Wednesday, February 27, 2008

Who’s responsible for the meltdown? The Federal Reserve

Gold has spiked over $950, a new high, while oil futures passed the $100 per barrel mark. The battered greenback has taken a beating, and yet, Fed chairman Bernanke is signaling that there are more rate cuts to come. The prospect of a global run on the dollar has never been greater.

The problem far exceeds the Federal Reserve's paltry increases to the money supply or Bush's projected $168 billion “surplus package”. Capital is being sucked out of the system faster than it can be replaced which is apparent by the sudden cramping in the financial system and a more generalized slowdown in consumer spending.

An article which appeared on the front page of The Financial Times [but not in the US media] illustrates how hard-pressed the banks really are: “US banks have been quietly borrowing massive amounts of money from the Federal Reserve...$50 billion in one month”.

The present troubles originated at the Federal Reserve and, ultimately, they are the ones who are responsible for the meltdown. The Fed refused to perform its oversight duties because its friends in the banking industry were raking in obscene profits selling sketchy, subprime junk to gullible investors around the world. They knew about the “massive off balance-sheet positions” which allowed the banks' to create mortgage-backed securities and CDOs without sufficient capital reserves. They knew it all; every last bit of it, which simply proves that the Federal Reserve is an organization which serves the exclusive interests of the banking establishment and their corporate brethren in the financial industry.

[Excerpt of an article by Mike Whitney, Counterpunch]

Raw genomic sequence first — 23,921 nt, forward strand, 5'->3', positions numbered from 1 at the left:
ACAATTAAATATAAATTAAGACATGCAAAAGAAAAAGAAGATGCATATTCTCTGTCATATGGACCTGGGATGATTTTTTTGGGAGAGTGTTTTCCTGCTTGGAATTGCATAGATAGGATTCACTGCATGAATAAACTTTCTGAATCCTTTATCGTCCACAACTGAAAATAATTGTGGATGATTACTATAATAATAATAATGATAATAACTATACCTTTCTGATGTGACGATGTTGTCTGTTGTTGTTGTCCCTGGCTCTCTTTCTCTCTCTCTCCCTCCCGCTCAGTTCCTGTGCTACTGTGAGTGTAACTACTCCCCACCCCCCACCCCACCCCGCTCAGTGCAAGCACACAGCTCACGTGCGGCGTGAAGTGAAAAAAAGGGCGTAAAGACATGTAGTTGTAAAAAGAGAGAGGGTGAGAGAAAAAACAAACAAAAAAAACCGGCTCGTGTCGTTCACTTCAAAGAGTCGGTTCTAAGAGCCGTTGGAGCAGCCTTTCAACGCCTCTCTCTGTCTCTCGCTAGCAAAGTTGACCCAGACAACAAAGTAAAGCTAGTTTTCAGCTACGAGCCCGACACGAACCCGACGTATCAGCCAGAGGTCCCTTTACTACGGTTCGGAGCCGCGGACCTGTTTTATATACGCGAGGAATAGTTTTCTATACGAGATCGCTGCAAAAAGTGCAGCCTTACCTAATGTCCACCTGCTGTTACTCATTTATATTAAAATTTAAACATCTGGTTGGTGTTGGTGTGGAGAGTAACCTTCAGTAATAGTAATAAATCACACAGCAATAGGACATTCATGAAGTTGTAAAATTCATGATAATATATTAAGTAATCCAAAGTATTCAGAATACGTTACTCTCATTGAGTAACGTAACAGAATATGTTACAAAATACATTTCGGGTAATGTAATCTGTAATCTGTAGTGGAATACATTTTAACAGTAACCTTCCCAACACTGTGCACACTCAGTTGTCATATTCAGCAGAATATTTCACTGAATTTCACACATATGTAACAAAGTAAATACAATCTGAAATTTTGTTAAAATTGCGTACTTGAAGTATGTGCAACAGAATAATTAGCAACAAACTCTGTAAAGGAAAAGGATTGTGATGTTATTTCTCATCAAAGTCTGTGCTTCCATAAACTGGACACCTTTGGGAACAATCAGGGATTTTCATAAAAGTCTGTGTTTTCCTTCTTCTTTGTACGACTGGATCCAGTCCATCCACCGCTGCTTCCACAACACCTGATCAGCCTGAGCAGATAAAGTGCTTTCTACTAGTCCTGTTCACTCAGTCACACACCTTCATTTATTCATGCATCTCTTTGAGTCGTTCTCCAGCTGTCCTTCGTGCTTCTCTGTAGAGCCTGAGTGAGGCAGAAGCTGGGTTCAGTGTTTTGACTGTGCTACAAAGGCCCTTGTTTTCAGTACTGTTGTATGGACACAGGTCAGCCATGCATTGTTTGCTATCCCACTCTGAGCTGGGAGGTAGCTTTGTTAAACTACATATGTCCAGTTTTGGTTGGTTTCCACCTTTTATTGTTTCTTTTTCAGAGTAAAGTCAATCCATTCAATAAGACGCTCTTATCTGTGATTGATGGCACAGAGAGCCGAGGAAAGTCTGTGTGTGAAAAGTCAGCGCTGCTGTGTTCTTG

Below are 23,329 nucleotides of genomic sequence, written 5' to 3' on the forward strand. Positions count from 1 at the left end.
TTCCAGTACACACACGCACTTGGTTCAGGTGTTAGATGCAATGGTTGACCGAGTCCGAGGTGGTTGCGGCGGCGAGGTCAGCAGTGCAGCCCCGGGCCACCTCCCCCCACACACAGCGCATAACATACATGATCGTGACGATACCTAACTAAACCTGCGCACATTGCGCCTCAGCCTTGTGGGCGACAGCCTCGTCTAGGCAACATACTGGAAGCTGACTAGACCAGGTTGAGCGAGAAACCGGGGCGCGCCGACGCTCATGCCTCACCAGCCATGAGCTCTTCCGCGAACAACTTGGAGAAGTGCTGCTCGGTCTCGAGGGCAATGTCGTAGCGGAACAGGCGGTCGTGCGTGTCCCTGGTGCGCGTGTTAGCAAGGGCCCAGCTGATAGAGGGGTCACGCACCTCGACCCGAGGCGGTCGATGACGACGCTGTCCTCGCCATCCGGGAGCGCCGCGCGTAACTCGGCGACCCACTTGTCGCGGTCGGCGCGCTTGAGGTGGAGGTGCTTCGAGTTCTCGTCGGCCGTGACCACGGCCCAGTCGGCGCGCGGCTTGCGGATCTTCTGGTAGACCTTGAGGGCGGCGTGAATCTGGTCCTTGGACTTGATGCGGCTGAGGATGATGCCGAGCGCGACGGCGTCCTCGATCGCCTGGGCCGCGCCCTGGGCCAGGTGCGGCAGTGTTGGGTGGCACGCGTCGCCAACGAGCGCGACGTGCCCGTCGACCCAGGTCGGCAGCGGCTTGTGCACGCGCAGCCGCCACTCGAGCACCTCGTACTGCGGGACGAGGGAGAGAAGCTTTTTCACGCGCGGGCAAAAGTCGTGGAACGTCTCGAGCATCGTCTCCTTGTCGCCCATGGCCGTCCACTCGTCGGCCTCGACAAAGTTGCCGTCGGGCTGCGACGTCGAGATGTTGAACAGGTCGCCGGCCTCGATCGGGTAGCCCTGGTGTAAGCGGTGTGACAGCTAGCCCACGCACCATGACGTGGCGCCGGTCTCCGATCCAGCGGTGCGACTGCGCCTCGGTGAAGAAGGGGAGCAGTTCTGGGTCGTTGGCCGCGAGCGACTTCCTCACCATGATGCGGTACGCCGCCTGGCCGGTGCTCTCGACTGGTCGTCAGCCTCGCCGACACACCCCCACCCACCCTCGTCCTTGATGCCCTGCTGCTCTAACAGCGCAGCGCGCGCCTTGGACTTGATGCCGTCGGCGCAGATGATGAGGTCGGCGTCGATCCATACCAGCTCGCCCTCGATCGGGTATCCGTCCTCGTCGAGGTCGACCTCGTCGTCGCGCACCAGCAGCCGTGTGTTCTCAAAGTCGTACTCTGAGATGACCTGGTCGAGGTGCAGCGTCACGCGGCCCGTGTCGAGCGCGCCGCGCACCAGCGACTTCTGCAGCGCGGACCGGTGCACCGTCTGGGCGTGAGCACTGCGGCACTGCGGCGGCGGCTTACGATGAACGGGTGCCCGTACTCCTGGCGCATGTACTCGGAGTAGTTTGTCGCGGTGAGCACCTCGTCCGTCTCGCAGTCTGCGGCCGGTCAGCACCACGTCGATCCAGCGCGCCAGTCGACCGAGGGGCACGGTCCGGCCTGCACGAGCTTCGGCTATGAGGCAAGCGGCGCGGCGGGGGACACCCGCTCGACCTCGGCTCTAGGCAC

Saturday, February 23, 2008

300 Days to Create a Trillion Dollars

Last August, the near meltdown of the Sub-Prime Mortgage Markets led to a panic sell-off of stocks which quickly became a worldwide liquidity crisis. In response, an unprecedented $400 billion dollars was created at the press of a few computer keys to save the entire financial system from a wipe-out, followed by the Federal Reserve lowering interest rates by one-half a percent.

What is the root cause of the dollar crisis? The single leading factor destroying the value of the U.S. dollar is the law of supply and demand. The world has become flooded with paper dollars.

It took the U.S. government 354 years (1620 – 1974) to create the first $1 trillion dollars in circulation. It only took 300 days to create the last trillion dollars of paper money.

Somewhere there's a point of equilibrium where the demand for dollars by foreigners can no longer absorb the flood of the money supply. On that day, our country will no longer be able to pay its bills.

At the same time, everyone holding U.S. Treasury bonds, U.S. debt, or U.S. stocks may create a mad rush for the exits. In a panic sell-off, every single dollar outstanding could fall in value suddenly and dramatically. If you believe the U.S. dollar cannot fail, you'll be very surprised to learn that currency failures are not rare events. In fact, history is loaded with failed currencies around the world.

[Excerpt of an article by Michael Byrd, Austin Report]

Thursday, February 21, 2008

The Decline of the American Empire

The notion that Washington had entered a "New American Century" -- a phrase used by the nationalist and neo-conservative unilateralists who championed the Iraq war -- seems largely to have gone the way of the dodo bird.

Yale Professor Paul Kennedy argued that the U.S. was falling into a familiar historical pattern where the combination of huge military budgets and ever-larger deficits led inevitably to the kind of "imperial overstretch" that transformed once-mighty empires into shadows of their former selves.

Washington Post neo-conservative columnist Charles Krauthammer exulted on [the American empire], "The fact is no country has been as dominant culturally, economically, technologically, and militarily in the history of the world since the Roman Empire."

What a difference five years and an invasion and bungled occupation of Iraq make! References to the Roman Empire at this point are more likely to refer to its decline than to its power.

"I’ve argued that not since the Roman Empire has anyone had such extraordinary power as the United States after the Cold War," says Donald Kagan, a dean of neo-conservatism. "But all of the elements of our strength are now being challenged, and it’s perfectly possible that we are seeing a relative decline in U.S. power that will prove lasting."

[Inter Press Services]

Wednesday, February 20, 2008

Iran forcing more Dollar Doldrums

Japanese investors are selling their dollars on the Tokyo Financial Exchange with worries about a recession in the U.S. economy.